Most notably, the brief accuses the Justice Department of unjustified ideological meddling with a settlement that has proven popular with the allegedly deceived consumers who benefit from it. Class counsel said DOJ has no business interfering in this case – or, for that matter, in any class action in which the United States does not have an interest.
If, as Rachel Brand hinted, the Justice Department plans to step up its policing of class action settlements, the Wines Til Sold Out case could be an important test of DOJ’s authority. The class brief contends CAFA provides the federal government a right to be notified about proposed class deals, but not to influence the settlement approval process.
“DOJ selectively cherry picks language in CAFA’s legislative history which simply states that ‘the committee believes that notifying appropriate state and federal officials of proposed class action settlements will provide a check against inequitable settlements in these cases’ and ‘will also deter collusion between class counsel and defendants to craft settlements that do not benefit the injured parties,’” the brief said. “But that language does not convey a right to object to settlements. The policy is to check abuses through the obligation to report, not through an unstated right to object. DOJ essentially asks that such a right to object be inferred, which is wrong.”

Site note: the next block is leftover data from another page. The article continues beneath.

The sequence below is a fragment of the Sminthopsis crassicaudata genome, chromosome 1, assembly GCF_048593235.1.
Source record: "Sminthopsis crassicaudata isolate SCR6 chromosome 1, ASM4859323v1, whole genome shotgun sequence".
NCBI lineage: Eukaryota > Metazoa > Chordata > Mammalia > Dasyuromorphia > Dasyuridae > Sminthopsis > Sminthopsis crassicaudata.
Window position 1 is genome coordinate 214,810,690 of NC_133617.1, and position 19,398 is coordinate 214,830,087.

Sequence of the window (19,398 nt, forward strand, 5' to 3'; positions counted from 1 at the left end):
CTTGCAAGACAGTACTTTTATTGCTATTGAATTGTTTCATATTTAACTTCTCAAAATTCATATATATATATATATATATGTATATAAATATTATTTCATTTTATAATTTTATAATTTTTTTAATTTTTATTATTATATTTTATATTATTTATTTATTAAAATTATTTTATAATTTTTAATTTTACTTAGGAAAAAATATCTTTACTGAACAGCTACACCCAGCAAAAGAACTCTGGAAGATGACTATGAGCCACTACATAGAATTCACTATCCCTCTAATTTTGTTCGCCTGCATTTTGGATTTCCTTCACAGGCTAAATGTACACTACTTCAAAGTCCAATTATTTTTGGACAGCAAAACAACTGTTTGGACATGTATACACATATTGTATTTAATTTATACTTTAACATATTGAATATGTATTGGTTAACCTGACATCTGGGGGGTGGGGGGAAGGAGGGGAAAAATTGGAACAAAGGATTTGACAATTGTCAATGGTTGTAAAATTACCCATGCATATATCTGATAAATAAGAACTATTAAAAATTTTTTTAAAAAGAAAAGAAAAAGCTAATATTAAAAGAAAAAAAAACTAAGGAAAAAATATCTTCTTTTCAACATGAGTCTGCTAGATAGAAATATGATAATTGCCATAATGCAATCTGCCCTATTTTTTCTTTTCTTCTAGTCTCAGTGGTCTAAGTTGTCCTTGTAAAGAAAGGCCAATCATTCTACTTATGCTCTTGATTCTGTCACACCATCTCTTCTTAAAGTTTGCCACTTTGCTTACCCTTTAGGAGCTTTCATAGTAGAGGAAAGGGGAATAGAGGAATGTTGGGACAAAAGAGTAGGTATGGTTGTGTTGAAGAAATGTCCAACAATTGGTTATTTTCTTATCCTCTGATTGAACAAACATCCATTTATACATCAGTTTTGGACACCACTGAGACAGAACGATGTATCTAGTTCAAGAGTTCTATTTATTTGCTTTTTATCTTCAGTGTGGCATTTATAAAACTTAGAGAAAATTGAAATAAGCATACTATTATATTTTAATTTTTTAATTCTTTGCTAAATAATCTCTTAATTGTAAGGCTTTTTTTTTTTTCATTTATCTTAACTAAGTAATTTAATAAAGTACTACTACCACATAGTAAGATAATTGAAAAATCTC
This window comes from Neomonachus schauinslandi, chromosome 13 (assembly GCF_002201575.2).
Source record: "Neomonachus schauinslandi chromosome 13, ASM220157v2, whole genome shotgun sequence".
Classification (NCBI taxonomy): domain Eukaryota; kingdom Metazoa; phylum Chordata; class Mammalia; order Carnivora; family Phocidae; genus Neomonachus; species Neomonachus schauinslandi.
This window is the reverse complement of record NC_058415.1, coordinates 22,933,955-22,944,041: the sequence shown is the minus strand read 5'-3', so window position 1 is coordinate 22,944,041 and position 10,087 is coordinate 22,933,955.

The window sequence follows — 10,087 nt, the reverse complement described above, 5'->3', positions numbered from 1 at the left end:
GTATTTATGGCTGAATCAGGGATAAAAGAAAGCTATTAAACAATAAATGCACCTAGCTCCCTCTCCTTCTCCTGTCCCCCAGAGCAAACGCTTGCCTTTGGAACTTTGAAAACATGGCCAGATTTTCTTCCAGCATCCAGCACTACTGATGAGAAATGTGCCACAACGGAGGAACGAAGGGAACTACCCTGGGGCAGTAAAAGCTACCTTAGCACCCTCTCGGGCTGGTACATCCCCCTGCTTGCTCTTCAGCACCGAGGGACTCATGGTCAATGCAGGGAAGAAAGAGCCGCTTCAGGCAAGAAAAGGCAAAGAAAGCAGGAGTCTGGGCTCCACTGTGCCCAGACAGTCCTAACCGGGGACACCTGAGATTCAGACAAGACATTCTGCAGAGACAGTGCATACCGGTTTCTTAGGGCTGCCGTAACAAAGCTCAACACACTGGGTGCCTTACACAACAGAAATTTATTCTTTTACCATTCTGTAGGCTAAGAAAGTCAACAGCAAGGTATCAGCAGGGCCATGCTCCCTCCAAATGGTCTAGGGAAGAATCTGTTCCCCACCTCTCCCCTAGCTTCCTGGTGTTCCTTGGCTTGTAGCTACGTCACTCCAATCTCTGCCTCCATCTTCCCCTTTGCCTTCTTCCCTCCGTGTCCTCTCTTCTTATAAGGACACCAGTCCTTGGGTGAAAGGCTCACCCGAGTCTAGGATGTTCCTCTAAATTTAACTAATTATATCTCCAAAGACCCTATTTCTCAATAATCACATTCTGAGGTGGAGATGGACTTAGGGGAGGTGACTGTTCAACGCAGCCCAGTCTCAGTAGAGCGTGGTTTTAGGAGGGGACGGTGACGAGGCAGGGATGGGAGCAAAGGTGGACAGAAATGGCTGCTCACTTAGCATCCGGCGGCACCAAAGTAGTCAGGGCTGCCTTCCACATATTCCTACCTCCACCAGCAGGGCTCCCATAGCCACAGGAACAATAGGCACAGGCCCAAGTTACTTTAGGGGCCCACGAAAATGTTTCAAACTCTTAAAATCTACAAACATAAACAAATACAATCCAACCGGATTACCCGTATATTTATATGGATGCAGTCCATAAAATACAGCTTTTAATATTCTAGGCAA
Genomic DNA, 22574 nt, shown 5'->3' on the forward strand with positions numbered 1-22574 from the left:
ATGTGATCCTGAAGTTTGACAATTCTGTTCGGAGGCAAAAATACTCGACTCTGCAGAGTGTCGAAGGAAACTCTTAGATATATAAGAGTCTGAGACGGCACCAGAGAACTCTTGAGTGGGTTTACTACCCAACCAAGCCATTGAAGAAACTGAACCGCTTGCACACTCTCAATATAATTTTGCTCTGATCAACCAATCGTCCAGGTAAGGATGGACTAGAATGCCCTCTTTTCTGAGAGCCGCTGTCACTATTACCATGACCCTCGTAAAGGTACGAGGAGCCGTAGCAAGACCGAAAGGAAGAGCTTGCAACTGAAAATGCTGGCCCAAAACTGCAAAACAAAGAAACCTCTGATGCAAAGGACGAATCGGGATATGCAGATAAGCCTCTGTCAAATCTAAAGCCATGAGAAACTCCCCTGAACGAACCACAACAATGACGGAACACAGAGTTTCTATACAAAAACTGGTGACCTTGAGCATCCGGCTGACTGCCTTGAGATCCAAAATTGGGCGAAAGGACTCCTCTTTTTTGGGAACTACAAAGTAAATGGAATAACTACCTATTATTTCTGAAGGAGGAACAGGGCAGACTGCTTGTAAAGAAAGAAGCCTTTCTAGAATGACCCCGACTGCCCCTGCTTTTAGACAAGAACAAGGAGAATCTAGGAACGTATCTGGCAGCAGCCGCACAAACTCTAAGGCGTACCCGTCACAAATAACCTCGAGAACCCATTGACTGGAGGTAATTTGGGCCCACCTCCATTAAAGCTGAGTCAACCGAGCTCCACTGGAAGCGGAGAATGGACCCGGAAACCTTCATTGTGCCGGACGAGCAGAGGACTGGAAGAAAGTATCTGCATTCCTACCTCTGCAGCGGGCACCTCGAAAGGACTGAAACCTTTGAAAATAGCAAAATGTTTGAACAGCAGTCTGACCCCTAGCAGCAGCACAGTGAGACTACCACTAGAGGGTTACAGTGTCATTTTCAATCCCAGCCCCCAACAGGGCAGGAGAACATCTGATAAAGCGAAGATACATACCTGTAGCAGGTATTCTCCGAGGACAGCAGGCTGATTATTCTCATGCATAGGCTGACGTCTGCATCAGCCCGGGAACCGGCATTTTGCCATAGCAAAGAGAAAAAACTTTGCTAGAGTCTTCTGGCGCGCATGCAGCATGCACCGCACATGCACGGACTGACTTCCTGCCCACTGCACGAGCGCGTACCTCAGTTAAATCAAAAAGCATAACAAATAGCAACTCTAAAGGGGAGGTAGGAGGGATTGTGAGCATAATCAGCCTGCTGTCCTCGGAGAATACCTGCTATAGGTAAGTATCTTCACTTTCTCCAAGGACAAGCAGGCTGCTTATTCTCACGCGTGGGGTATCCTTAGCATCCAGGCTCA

The brief cited several cases, including the BP Deepwater Horizon litigation, in which federal courts have held CAFA does not confer constitutional standing on state AGs who want to object to class settlements. The brief does not mention precedent on CAFA and DOJ’s standing, but that’s to be expected given the novelty of DOJ’s filing in the wine case.
Class counsel said the Justice Department can’t claim an interest in a case asserting a violation of New Jersey consumer laws, particularly because the federal government has failed to protect consumers from deceptively advertised discounts. (The Justice Department argued that consumers weren’t injured by Wines Til Sold Out’s allegedly inflated reports of the original prices of wines it sold at a purported discount because consumers ultimately got exactly what they purchased at the price they agreed to pay. Plaintiffs’ lawyers said DOJ ignored the “real, quantifiable economic value,” under New Jersey law, of ending a so-called reference pricing scheme.)